Dalliances along the Danube

Gabriella le Breton explores the hearts of cities and towns while on a river cruise.

The defining memory of cruising the Danube is not the balmy evening I spent watching the lush Austrian countryside slip past as our vessel navigated the Schlogener Donauschlinge - the point at which the Danube curls back on itself - to the sound of exuberant birdsong.

Nor is it the sunny afternoon we motored along the narrow Wachau Valley, flanked by picturesque mediaeval villages, steep-terraced vineyards and no fewer than 45 castles. It's not even arriving in Budapest shortly after dawn, passing the splendid parliament building and underneath the Chain Bridge.

No, my defining memory is learning how to play shuffleboard on River Beatrice's sun deck as a storm bore down in Linz. The city's large Ars Electronica Centre, on the river bank opposite, pulsated with flashing lights in time to booming music, while bolts of lightning lit the mountainous backdrop to this imperial Austrian city. Heavy rain then sent us scurrying downstairs to the lounge, where the strains of the excellent New Ohr Linz Dixieband drowned out the claps of thunder.

Having joined this voyage expecting generous portions of history, lashings of Habsburg architecture and dollops of Strauss, this decidedly contemporary little adventure proves there's plenty more to the Danube than ornate campaniles and schmaltzy music.

The River Beatrice is an attractive, 162-passenger ship launched in 2009 by the American company Uniworld. The crew is unfailingly friendly, my fellow passengers charming and the boat spacious and immaculate. Beatrice has a superb sun deck, with attractive wrought-iron tables, chairs and parasols, and dangerously comfortable loungers from which to watch the ever-changing scenery.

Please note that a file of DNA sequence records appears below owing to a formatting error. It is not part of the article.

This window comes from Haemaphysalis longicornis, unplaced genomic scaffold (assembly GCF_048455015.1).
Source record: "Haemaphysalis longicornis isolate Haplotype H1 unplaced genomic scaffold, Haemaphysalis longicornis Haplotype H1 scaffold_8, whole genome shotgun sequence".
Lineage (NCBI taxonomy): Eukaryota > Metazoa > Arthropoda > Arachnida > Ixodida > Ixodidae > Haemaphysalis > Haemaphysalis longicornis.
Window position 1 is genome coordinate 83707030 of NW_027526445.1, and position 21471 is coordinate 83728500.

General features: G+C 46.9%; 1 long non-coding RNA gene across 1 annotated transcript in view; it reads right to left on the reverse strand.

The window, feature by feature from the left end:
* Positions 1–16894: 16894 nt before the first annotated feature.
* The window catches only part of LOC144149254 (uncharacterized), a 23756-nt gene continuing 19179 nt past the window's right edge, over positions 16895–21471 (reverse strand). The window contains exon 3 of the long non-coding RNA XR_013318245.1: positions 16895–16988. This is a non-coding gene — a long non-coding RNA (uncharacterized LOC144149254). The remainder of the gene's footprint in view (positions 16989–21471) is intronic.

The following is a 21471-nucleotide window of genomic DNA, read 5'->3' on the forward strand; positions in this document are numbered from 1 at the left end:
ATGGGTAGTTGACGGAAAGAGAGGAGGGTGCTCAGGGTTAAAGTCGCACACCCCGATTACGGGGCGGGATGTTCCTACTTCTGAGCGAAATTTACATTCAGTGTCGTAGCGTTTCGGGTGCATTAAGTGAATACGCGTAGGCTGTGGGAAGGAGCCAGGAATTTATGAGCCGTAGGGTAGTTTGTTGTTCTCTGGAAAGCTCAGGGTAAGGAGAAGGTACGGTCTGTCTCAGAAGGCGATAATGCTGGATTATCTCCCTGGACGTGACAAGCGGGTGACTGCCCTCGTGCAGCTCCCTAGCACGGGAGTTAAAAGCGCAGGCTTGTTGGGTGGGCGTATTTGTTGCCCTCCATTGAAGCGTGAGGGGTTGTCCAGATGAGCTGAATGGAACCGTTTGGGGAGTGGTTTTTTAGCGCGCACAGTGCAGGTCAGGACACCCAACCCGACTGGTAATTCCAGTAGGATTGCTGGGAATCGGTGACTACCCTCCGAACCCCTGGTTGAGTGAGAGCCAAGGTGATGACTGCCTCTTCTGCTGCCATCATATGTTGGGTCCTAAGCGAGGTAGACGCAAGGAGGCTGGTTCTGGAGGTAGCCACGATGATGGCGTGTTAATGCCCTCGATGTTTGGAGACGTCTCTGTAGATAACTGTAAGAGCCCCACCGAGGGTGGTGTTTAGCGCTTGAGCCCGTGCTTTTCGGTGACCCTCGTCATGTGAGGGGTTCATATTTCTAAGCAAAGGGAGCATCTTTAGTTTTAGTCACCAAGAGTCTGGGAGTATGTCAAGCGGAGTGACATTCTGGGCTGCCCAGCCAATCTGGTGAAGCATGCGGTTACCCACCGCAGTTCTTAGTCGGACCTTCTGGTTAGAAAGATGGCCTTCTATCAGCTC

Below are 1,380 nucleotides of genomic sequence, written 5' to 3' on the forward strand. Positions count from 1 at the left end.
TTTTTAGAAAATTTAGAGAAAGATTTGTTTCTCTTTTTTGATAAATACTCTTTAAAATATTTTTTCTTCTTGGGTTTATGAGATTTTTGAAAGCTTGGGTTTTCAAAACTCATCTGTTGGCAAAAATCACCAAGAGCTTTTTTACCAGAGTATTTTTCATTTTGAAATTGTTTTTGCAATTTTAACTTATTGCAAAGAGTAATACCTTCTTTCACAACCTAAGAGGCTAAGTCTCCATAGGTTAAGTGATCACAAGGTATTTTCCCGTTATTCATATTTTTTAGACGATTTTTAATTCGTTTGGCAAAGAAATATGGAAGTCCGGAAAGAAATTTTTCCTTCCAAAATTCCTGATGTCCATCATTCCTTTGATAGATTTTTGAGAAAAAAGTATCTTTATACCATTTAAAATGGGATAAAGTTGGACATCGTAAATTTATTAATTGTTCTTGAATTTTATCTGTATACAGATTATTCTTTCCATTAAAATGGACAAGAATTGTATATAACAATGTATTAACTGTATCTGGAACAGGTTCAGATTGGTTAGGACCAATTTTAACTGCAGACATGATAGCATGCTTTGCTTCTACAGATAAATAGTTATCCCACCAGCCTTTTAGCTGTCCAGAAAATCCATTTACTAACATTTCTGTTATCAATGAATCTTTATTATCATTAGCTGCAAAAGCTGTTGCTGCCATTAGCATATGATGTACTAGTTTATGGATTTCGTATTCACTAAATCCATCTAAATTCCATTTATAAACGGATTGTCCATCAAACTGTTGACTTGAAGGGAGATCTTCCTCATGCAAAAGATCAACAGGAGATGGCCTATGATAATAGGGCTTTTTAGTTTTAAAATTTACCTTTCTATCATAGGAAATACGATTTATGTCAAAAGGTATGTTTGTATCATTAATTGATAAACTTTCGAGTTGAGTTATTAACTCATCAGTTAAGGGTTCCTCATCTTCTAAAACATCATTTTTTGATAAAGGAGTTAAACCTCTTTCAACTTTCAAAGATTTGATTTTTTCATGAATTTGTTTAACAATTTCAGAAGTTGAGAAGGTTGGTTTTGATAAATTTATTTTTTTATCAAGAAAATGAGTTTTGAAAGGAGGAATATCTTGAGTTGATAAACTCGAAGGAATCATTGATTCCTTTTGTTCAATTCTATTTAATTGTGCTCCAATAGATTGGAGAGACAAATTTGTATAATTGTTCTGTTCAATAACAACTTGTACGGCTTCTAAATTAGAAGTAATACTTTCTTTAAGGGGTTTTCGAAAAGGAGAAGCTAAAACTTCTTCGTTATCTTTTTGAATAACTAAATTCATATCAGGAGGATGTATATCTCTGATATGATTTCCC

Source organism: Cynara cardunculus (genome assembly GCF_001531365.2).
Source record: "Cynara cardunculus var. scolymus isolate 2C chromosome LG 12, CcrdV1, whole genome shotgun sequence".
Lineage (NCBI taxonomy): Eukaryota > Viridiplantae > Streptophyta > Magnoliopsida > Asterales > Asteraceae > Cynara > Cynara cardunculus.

The comfort and elegance are pre-eminent and, together with its sister ship River Antoinette, Beatrice has some of the largest and best-appointed staterooms of any river cruise line in Europe, with made-to-order beds, luxurious linen and spacious bathrooms.

The decor throughout the ship is lavish yet tasteful, with a vast white Murano glass chandelier hanging in the atrium, padded walls upholstered in raw silk and gilt-framed paintings adorning the mirrored restaurant walls. Had our days not been spent admiring baroque and rococo architecture, the opulence might have felt excessive and I did seek refuge occasionally from the crushed velvet and florals in the more muted captain's lounge and library.

One of the main benefits of river cruising is that boats typically moor in the heart of cities, thus Linz's 13th-century main square was just 10 minutes' walk from the boat and, although a fleet of coaches whisked us to the Benedictine abbey of Melk the following day, it was an easy 20-minute stroll through the mediaeval town for a slab of rich linzertorte by the magnificent baroque cathedral on the way to the ship.